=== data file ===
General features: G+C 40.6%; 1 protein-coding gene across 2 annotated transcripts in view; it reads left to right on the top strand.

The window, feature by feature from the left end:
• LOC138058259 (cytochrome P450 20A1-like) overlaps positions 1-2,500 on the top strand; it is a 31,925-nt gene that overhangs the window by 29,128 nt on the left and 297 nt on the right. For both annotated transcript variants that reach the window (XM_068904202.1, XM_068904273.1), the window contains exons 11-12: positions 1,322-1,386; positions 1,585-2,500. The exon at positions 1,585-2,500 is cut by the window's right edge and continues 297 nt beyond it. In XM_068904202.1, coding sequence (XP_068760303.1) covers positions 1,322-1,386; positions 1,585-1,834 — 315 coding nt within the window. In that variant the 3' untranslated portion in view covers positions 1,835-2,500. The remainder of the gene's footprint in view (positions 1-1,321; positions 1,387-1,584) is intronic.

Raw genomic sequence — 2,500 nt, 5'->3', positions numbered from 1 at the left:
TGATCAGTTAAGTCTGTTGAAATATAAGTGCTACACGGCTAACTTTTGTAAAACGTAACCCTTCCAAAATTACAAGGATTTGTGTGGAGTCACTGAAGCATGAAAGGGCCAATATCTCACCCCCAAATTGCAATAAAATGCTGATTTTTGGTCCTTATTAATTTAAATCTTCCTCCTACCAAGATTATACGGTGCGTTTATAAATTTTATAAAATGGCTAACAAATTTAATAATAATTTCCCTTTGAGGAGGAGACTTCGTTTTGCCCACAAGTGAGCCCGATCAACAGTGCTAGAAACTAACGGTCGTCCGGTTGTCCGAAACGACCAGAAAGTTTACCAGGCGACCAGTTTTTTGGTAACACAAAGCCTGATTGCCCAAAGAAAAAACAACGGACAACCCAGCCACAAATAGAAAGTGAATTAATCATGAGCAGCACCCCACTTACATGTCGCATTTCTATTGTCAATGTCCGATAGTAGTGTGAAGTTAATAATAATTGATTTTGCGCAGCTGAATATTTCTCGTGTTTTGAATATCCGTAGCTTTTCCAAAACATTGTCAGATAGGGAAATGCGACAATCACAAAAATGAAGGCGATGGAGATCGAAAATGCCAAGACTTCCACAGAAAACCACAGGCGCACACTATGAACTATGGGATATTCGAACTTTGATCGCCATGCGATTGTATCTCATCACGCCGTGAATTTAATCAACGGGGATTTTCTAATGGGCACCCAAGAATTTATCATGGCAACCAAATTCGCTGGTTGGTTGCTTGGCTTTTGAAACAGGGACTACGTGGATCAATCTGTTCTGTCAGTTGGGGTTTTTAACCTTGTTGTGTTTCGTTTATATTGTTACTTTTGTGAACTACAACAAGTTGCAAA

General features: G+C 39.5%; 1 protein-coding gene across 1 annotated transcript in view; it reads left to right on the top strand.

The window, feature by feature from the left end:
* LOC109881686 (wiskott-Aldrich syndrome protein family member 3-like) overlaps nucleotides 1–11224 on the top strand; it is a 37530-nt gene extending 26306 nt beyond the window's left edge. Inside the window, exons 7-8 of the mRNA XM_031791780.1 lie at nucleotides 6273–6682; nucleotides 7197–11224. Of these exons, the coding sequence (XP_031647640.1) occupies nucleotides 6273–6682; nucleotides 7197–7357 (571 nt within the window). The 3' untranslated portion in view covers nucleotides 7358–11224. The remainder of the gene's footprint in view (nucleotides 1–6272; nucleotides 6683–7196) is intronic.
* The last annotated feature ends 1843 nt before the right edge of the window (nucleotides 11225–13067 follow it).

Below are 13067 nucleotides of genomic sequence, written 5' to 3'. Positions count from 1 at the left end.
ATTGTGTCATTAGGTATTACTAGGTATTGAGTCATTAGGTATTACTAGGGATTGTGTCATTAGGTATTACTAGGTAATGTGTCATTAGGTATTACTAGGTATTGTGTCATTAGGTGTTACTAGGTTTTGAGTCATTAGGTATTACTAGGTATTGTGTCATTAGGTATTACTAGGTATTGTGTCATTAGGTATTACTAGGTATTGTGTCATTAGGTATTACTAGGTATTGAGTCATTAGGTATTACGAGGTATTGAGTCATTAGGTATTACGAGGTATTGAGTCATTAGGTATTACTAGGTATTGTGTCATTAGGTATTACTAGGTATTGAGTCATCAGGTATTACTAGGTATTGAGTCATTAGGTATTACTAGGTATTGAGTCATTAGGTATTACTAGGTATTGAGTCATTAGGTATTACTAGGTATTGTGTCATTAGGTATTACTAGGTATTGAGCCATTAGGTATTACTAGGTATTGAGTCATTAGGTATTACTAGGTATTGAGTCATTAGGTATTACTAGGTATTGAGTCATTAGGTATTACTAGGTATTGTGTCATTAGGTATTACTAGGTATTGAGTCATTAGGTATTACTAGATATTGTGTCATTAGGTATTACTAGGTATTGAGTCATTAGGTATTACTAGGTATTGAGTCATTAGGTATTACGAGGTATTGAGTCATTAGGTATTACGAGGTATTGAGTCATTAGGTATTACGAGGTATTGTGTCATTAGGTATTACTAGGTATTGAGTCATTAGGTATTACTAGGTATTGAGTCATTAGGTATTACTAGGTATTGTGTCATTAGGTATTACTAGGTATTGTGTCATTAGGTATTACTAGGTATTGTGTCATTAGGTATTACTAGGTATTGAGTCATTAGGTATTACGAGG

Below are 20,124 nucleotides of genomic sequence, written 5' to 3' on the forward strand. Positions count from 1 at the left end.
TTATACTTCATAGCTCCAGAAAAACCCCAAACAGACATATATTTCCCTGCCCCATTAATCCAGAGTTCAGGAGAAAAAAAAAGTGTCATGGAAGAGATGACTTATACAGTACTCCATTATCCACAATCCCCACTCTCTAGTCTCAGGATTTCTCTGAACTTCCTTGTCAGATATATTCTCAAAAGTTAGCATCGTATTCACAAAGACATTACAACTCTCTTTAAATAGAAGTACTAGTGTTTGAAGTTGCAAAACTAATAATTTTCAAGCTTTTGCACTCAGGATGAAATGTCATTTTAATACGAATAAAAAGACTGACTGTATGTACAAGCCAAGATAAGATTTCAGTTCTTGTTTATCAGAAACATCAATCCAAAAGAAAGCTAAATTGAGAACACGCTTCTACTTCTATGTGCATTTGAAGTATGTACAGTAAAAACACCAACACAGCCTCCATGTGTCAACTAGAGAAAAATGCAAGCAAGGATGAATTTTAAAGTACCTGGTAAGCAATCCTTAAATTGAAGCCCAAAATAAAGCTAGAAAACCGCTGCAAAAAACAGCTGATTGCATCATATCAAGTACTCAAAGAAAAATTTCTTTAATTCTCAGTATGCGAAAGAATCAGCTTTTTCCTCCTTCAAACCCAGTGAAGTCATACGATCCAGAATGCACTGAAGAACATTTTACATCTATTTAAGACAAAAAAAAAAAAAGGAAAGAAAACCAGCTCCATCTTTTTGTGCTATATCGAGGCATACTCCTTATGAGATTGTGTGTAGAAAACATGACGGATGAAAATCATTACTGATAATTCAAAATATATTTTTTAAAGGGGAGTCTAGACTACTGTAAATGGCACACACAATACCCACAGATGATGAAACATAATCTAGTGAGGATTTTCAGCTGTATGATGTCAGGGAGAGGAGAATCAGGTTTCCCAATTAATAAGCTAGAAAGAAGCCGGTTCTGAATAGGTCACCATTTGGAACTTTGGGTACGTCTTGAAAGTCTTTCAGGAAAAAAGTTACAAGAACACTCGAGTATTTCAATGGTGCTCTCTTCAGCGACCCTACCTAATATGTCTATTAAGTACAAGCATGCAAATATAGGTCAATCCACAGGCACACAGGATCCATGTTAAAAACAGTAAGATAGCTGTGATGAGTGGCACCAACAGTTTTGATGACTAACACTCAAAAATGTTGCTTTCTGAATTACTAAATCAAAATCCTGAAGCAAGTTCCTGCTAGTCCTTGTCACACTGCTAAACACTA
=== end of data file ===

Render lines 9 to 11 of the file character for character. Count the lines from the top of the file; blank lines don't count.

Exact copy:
* The last annotated feature ends 1843 nt before the right edge of the window (nucleotides 11225–13067 follow it).

Below are 13067 nucleotides of genomic sequence, written 5' to 3'. Positions count from 1 at the left end.
ATTGTGTCATTAGGTATTACTAGGTATTGAGTCATTAGGTATTACTAGGGATTGTGTCATTAGGTATTACTAGGTAATGTGTCATTAGGTATTACTAGGTATTGTGTCATTAGGTGTTACTAGGTTTTGAGTCATTAGGTATTACTAGGTATTGTGTCATTAGGTATTACTAGGTATTGTGTCATTAGGTATTACTAGGTATTGTGTCATTAGGTATTACTAGGTATTGAGTCATTAGGTATTACGAGGTATTGAGTCATTAGGTATTACGAGGTATTGAGTCATTAGGTATTACTAGGTATTGTGTCATTAGGTATTACTAGGTATTGAGTCATCAGGTATTACTAGGTATTGAGTCATTAGGTATTACTAGGTATTGAGTCATTAGGTATTACTAGGTATTGAGTCATTAGGTATTACTAGGTATTGTGTCATTAGGTATTACTAGGTATTGAGCCATTAGGTATTACTAGGTATTGAGTCATTAGGTATTACTAGGTATTGAGTCATTAGGTATTACTAGGTATTGAGTCATTAGGTATTACTAGGTATTGTGTCATTAGGTATTACTAGGTATTGAGTCATTAGGTATTACTAGATATTGTGTCATTAGGTATTACTAGGTATTGAGTCATTAGGTATTACTAGGTATTGAGTCATTAGGTATTACGAGGTATTGAGTCATTAGGTATTACGAGGTATTGAGTCATTAGGTATTACGAGGTATTGTGTCATTAGGTATTACTAGGTATTGAGTCATTAGGTATTACTAGGTATTGAGTCATTAGGTATTACTAGGTATTGTGTCATTAGGTATTACTAGGTATTGTGTCATTAGGTATTACTAGGTATTGTGTCATTAGGTATTACTAGGTATTGAGTCATTAGGTATTACGAGG